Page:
Best Player: Obviously this is Gerrit Cole, who just missed out on the Cy Young award last season. The righty has been every bit the ace New York signed him to be (except in the Wild Card Game last season, which obviously I had to mention), pitching to a 3.23 ERA last season with even better peripherals. He’s prone to some hard contact and home run issues from time to time, but that’s heavily outweighed by elite strikeout stuff and pinpoint control. Sure, the back end of his contract may be less than ideal for New York, but what he’s doing right now in his prime is well worth that cost.
X-Factor: Right now the Yankees don’t really have a true number two behind Cole. Jordan Montgomery is, I think, an underrated pitcher, but I also don’t see that ceiling for him. He’s more of a number three. Instead, the X-Factor here is Luis Severino, who very well can be the sort of 1B to Cole’s 1A. Severino has been fighting injury issues for the last few years, but when we last saw him for full seasons back in 2017 and 2018 he very much looked like a capital-A Ace. Of course, that was also three seasons ago at this point and he’s thrown just 18 innings since then. Whether this rotation is just fine as opposed to very good likely comes down to what version of Severino they get.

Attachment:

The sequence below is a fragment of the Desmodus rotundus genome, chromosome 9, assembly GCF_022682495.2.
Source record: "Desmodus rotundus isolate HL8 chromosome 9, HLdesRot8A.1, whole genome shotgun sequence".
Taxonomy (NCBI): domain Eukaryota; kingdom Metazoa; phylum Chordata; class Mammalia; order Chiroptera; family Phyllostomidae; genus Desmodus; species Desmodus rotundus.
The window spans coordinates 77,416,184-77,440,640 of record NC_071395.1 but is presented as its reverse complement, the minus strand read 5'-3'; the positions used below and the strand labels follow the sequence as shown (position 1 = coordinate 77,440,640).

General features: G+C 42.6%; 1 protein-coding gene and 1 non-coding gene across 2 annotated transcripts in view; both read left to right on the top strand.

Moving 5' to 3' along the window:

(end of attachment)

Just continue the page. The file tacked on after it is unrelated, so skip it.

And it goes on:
Broad Look: The Yankees don’t really have the monstrous bullpen that was a big part of their MO back in the middle of last decade when they typically had a trio of high-impact, and high-priced, relievers in their bullpen. That doesn’t mean it’s not a good group, though. They still have firepower in the late innings, and they have a nice mix of veteran experience and young upside in the bottom half of the group that can make this a deep and effective group. They finished fourth in bullpen ERA a year ago, which gives you an idea of how good this group can be when it’s on.
Best Player: I think I still have to go with Aroldis Chapman here, though it’s not a foregone conclusion that he’ll end the season as the best arm. I think Chad Green is a very underrated arm, and Jonathan Loáisiga emerged as a legitimately elite reliever last year. That said, Chapman is still Chapman. There are command issues that cause him to go on cold streaks at times, but when he’s on there aren’t many relievers in the entire sport who can compete with what he can do.
X-Factor: That trio of Chapman, Loáisiga and Green is a wicked three-headed monster, and Clay Holmes could be a quiet candidate to join that group and make it a foursome. Acquired somewhat quietly from the Pirates at the deadline last season, the righty showed some nasty stuff and became a key arm on the Yankees staff in the second half. In 25 outings after the trade he pitched to a 1.61 ERA with a 2.10 FIP, and while that sample is too small to buy it as a definite true talent, we have to at least acknowledge the possibility the Yankees unlocked something special here.